The fight, flight, freeze response

Fight, Flight, Freeze is a built-in alarm system that tells us we are in danger. It can help us survive by creating an efficient way for our brain to recognize danger.  Before this response is triggered something happens that tells our brains that there is danger; this threat could be real or imagined.  When we drop a knife our brains automatically react and we move our foot quickly out of the way so we don’t get hurt.  We do not even have to think about this danger. Our brains make a quick decision….fight, flight, or freeze.  Our brains can recognize danger and help our bodies prepare for this danger. Hearts start pumping really fast, blood pressure rises, muscles tense, sweating increases, and digestion and immune systems shut down so energy can go to dealing with the crisis at hand. 

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When a bear comes out of nowhere….you RUN!! When you perceive a threat you know you won’t defeat, your body prepares you to flee from the scene.  Some signs of the flight response include: restless legs or feet, fidgeting or feeling tense, getting an urge to run, and/or having the sense of being trapped.  


The fight response happens when you perceive a danger that you believe you can defeat.   Some signs of the fight response are; crying, hands in fists, glaring, tight jaw, intense anger, homicidal/suicidal feelings, and/or you feel like stomping or kicking.  You may also know that you are in fight mode if you attack the source of the threat. 


When you believe that you cannot fight the danger and cannot physically escape it, another option is to freeze.  Some freeze responses include; feeling cold, feeling stiffness, holding your breath, and/or experiencing a sense of dread or numbness. 

These responses are healthy responses if the threat is real. However, some people find that their built-in alarm system is faulty and starts alerting them of danger where no threat actually exists.  This is when mental health suffers. If your mind perceives a threat that is not there, your brain and body will respond with fight, flight or freeze at an inappropriate time. Stress hormones will be released into the body to get it ready to respond.  This response can become a habitual pattern that is repeated over and over.  The more traumas you have faced in your life, the more faulty your alarm system could be and you can start relying on this habitual response every time your brain thinks it detects danger.  That kid who screams or kicks every time they are touched; their brain detects dangers and sends him straight into fight mode.  The student whose teacher raises her voice to get the attention of the class might shut down and refuse to answer; he is sent into a freeze response.   The adult that seems to leave the room every time something stressful surfaces, is sent into a flight response.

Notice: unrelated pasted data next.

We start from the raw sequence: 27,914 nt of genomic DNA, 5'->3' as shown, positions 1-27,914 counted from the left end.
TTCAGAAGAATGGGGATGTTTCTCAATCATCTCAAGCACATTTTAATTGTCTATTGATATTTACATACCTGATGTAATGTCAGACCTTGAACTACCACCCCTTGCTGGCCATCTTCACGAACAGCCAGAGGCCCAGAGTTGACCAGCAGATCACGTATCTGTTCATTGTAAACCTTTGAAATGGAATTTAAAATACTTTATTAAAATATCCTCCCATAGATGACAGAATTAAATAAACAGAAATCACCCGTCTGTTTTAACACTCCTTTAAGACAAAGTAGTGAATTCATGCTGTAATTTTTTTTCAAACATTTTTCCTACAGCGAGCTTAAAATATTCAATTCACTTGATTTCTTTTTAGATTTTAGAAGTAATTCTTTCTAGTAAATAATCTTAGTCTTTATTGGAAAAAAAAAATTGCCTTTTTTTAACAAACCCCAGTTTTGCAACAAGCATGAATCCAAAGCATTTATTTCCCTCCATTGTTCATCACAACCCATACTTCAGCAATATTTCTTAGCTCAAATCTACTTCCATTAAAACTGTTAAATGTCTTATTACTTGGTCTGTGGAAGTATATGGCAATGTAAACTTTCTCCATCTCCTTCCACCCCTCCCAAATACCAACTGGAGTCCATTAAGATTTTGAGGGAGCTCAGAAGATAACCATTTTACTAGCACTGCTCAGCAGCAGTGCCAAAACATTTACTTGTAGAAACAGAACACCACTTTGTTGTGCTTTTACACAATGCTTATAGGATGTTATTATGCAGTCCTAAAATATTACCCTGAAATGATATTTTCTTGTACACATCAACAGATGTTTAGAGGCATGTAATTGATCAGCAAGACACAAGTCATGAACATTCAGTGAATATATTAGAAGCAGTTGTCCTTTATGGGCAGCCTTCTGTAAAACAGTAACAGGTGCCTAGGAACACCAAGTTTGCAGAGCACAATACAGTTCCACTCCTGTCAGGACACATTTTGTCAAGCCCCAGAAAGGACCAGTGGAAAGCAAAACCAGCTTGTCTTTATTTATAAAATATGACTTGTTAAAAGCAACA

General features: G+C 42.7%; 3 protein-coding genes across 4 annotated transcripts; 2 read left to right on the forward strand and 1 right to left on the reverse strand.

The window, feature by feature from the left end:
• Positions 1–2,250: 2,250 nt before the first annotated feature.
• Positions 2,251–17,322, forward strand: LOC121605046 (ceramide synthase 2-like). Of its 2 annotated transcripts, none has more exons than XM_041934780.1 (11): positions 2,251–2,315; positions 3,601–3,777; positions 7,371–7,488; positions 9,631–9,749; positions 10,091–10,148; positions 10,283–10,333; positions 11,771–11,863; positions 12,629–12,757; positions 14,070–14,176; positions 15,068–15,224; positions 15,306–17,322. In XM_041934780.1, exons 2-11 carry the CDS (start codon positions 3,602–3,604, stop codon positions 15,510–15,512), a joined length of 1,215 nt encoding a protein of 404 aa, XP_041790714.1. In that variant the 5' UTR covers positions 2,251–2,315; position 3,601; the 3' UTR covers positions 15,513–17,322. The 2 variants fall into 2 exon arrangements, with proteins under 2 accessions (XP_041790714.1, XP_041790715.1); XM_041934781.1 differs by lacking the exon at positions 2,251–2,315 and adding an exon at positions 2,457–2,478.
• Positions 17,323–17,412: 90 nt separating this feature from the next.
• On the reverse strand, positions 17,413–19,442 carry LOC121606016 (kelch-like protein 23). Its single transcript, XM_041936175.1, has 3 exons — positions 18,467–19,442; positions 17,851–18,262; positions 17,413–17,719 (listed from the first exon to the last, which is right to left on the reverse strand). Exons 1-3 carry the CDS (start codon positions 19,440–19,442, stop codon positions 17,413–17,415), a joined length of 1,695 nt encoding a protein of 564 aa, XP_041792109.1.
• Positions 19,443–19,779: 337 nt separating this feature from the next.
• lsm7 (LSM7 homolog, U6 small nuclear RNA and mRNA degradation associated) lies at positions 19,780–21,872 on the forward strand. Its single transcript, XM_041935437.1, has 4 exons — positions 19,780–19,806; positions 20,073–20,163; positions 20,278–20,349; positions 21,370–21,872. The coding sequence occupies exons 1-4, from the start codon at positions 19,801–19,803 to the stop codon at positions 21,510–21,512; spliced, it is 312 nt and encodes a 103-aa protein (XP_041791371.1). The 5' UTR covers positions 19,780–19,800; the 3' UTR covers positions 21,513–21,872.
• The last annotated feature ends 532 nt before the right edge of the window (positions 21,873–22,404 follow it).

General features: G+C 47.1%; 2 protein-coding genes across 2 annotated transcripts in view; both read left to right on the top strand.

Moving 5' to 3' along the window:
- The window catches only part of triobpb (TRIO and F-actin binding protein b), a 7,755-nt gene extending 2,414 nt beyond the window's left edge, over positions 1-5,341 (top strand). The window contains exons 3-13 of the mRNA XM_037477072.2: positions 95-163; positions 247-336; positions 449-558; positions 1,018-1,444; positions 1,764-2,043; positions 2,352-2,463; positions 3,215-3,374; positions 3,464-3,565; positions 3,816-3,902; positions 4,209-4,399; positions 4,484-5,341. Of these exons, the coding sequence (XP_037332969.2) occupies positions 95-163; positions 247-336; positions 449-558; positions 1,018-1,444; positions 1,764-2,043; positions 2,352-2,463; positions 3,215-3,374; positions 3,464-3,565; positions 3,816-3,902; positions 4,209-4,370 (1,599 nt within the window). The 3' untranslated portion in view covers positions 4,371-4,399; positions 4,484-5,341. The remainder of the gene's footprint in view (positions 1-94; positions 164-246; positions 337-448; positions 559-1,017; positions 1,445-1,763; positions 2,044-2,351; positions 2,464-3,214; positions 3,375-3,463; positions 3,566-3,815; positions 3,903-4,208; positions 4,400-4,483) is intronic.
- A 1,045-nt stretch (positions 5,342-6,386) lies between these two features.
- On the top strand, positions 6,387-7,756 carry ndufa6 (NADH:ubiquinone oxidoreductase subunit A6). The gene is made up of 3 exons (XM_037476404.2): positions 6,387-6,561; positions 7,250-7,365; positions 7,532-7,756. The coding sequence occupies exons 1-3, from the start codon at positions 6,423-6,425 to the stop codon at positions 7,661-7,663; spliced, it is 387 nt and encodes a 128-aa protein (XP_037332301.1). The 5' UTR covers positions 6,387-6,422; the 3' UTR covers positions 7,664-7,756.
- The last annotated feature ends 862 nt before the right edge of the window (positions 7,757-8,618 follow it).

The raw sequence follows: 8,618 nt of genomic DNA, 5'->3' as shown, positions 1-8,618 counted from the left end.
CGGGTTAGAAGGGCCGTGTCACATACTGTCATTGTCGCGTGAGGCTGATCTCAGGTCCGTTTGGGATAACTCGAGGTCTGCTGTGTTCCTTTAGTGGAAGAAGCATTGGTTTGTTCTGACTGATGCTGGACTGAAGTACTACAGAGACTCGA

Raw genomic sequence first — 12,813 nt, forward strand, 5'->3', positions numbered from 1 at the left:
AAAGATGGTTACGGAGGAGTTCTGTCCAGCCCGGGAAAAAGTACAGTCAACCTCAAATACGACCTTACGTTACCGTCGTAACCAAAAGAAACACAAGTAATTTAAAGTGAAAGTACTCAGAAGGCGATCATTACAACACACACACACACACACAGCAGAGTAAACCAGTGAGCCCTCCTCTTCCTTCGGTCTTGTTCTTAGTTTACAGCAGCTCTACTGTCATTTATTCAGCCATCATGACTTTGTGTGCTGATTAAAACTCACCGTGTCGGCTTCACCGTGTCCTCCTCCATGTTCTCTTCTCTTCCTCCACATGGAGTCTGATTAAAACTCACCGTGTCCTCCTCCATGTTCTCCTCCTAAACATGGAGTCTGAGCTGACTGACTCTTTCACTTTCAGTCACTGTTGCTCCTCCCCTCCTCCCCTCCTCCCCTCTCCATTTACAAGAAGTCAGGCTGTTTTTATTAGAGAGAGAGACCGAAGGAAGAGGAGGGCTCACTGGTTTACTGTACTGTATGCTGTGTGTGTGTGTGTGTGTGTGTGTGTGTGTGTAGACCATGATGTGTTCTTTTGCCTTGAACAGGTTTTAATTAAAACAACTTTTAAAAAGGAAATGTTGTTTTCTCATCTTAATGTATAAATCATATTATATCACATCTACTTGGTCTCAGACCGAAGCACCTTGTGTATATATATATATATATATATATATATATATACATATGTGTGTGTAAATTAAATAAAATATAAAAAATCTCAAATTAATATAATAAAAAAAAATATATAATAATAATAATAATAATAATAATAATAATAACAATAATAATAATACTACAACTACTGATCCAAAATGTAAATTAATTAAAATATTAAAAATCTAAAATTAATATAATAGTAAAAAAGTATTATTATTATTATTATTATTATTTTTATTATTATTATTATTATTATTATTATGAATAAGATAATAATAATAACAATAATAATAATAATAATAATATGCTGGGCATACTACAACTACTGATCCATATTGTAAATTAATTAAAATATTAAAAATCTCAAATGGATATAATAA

Fight, flight, freeze responses are meant as automatic responses to realistic threats. Ideally, when the brain decides that there is no threat actually present or no longer present, our bodies and mind can go back to a state of calm. When we are overwhelmed with stressors in our life and our fight, flight, freeze response keeps getting triggered, we can lose the ability to relax and enjoy the moment because stress hormones will continue to be released into the body.  Excessive stress can lead to physical and mental disorders.  We can live from crisis to crisis and burnout is inevitable.  When people find themselves in this pattern, they may want to take action to retrain their alarm response in their brains. Options may include relaxation activities such as meditation and mindfulness. If you feel like you may need more help, you might benefit from seeking counseling. At Aspire Counseling, we offer various types of psychotherapy as well as neurofeedback which is a technique that optimized brain function. To learn more about neurofeedback, click here. If you’d like to discuss options for resetting your brain’s alarm system, feel free to contact us.